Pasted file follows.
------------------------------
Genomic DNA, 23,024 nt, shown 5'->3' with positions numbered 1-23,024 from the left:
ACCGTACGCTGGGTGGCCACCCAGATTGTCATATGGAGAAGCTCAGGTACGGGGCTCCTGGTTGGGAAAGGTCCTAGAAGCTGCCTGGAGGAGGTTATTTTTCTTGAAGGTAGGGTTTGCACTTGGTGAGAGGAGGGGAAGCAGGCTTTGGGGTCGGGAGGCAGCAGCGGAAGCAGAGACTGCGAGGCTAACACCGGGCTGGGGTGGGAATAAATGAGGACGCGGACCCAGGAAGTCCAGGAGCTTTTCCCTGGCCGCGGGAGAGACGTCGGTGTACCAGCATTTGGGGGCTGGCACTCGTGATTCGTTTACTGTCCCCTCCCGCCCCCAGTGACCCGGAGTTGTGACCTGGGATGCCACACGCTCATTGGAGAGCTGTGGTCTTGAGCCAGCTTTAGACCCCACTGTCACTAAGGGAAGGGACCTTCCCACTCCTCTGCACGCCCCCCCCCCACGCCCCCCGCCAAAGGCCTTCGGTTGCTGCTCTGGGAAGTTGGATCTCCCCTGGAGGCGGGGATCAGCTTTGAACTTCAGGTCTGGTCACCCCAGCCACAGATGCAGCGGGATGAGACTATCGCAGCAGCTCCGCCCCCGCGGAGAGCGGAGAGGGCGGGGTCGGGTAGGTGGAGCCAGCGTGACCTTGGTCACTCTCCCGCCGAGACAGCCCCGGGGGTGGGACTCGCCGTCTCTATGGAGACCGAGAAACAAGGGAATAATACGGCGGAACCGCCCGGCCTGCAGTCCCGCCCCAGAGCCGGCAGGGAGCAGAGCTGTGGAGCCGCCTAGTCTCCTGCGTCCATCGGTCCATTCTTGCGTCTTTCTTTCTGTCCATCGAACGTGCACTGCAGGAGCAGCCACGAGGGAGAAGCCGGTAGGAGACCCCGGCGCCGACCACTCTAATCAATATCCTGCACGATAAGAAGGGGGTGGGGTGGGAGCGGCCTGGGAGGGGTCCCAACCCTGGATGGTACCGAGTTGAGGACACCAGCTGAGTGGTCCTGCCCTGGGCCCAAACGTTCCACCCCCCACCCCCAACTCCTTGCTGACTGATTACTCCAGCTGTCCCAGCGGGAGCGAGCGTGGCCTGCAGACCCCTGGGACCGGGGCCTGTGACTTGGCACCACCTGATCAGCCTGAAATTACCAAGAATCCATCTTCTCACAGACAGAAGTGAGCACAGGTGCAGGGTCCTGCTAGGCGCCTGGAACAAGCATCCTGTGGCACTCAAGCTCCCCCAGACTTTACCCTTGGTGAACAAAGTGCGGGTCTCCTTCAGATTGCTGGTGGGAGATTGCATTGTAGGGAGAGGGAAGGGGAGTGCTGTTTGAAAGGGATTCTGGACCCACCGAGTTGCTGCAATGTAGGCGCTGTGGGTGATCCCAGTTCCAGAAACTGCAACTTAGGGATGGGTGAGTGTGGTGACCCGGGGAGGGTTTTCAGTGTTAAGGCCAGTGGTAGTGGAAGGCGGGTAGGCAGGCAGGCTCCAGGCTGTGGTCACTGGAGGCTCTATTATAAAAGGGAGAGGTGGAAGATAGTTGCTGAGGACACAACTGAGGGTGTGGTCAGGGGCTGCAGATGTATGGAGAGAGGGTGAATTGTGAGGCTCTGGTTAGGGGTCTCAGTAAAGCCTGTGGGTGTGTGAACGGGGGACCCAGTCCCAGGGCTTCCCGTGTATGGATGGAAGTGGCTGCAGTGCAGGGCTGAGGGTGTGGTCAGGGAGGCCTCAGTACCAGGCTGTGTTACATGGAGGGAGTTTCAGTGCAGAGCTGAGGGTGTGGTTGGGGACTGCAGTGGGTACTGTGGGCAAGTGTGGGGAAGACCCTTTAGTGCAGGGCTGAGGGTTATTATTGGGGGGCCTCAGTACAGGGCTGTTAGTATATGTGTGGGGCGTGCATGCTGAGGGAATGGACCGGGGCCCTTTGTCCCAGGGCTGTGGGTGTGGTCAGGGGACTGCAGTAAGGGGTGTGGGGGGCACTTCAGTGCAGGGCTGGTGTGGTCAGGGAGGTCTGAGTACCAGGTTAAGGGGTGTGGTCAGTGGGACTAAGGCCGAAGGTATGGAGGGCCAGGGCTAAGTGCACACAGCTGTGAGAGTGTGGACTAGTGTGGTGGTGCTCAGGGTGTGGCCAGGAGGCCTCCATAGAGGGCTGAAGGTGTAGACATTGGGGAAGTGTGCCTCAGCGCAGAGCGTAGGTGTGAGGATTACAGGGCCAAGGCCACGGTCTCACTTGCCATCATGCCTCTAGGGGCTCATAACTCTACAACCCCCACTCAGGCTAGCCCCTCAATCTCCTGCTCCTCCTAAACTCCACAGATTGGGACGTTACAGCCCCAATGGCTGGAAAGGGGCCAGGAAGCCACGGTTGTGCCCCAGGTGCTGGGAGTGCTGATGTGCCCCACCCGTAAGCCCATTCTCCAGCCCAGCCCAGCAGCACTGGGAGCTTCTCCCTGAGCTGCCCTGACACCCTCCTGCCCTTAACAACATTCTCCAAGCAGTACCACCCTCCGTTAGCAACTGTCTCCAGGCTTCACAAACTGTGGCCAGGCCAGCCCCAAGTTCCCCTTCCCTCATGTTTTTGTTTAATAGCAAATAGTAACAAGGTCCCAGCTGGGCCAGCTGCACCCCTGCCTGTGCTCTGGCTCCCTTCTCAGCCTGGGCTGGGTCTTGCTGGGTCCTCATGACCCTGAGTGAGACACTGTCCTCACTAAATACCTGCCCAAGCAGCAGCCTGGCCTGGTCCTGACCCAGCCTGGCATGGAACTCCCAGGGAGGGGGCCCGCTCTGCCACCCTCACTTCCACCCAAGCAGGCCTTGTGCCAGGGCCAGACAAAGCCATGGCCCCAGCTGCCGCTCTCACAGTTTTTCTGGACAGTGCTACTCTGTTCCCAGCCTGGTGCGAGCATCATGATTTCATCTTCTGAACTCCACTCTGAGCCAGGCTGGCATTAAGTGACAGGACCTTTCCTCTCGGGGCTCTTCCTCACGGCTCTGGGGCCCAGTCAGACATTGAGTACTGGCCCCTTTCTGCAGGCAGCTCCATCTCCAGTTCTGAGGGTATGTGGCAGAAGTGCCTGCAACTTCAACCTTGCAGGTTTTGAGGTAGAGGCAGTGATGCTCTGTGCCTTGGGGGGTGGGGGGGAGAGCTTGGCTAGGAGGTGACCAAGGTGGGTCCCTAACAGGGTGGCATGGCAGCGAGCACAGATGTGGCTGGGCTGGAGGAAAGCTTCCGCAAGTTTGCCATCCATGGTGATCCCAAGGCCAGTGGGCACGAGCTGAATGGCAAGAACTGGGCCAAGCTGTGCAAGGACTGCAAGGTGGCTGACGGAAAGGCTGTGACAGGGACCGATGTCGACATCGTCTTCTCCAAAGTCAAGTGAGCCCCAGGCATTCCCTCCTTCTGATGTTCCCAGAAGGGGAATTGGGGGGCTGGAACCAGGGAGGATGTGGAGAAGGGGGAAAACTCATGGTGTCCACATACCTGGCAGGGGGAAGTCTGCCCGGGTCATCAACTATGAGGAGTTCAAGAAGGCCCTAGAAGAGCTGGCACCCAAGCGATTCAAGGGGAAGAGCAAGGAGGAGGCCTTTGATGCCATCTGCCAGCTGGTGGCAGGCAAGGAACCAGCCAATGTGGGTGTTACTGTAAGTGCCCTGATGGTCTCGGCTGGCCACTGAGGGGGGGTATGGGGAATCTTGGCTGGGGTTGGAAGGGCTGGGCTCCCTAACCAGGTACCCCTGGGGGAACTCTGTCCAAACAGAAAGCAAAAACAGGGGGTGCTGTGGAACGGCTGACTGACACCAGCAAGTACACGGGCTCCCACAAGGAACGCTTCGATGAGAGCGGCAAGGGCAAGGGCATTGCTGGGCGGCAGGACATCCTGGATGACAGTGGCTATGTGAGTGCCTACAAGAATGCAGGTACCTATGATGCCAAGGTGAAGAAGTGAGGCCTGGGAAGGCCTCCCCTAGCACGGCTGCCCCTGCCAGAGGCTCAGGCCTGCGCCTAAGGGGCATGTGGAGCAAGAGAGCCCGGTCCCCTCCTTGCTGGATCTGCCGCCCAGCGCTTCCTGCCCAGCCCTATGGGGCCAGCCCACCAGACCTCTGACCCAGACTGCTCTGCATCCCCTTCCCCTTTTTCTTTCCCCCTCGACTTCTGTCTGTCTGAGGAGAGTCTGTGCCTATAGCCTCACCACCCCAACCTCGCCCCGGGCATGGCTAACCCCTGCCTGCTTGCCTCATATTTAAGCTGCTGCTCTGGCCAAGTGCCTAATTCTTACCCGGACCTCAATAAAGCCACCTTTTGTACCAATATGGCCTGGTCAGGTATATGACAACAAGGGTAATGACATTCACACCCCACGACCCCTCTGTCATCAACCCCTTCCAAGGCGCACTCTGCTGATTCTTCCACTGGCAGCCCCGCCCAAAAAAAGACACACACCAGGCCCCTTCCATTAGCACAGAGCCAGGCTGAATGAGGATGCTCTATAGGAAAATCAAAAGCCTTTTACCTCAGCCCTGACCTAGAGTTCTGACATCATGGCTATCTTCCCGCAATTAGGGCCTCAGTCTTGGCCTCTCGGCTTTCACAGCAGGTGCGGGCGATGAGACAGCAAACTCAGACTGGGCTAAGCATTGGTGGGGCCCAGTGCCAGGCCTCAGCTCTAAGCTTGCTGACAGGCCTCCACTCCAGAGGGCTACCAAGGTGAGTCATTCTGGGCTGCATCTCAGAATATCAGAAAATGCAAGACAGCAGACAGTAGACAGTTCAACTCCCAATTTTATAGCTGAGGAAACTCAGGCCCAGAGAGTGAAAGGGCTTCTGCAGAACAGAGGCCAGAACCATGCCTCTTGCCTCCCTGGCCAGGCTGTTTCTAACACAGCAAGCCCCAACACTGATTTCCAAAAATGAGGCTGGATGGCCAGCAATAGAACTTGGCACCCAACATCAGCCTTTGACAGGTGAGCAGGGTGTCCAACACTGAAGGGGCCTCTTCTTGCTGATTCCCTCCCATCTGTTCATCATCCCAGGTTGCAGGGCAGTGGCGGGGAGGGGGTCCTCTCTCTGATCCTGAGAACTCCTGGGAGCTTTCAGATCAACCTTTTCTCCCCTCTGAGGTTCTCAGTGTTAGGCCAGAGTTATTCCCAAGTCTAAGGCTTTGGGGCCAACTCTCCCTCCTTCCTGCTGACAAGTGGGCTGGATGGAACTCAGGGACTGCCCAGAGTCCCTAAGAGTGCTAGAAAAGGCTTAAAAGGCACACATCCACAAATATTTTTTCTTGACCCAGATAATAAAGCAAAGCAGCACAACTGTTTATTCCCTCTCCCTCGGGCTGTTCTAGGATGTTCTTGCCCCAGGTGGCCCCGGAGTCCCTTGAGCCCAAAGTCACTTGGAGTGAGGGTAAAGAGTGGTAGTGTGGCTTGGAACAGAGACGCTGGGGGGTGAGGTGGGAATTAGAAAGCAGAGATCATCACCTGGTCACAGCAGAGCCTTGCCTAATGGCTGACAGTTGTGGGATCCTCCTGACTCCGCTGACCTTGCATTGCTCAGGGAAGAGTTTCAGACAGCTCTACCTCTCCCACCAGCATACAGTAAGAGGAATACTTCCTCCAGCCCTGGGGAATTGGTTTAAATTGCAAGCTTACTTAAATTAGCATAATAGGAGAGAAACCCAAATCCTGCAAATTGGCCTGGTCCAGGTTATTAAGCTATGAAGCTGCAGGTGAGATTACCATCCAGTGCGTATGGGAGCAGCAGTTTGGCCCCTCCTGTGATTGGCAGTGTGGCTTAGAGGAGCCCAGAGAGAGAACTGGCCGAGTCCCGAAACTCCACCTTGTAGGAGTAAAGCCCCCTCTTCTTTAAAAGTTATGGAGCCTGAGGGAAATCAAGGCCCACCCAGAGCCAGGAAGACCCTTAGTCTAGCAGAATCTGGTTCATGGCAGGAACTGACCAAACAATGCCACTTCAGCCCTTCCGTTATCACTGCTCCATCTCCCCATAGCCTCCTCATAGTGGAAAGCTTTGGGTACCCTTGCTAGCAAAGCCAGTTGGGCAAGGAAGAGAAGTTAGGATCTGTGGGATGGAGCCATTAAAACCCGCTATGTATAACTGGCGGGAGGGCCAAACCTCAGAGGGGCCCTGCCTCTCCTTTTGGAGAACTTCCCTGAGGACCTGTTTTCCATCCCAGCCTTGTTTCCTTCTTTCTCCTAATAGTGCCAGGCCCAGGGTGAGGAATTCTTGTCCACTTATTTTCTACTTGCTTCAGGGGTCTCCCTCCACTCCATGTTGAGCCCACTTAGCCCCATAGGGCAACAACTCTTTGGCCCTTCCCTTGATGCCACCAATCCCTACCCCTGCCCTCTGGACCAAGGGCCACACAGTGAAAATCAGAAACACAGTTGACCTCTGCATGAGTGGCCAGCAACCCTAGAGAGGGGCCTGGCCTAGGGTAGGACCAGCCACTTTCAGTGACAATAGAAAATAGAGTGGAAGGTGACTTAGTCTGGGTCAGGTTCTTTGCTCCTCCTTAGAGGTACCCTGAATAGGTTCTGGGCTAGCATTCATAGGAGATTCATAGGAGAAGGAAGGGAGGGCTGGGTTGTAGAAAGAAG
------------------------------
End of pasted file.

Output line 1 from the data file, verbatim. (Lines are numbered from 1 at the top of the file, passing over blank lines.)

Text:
Genomic DNA, 23,024 nt, shown 5'->3' with positions numbered 1-23,024 from the left: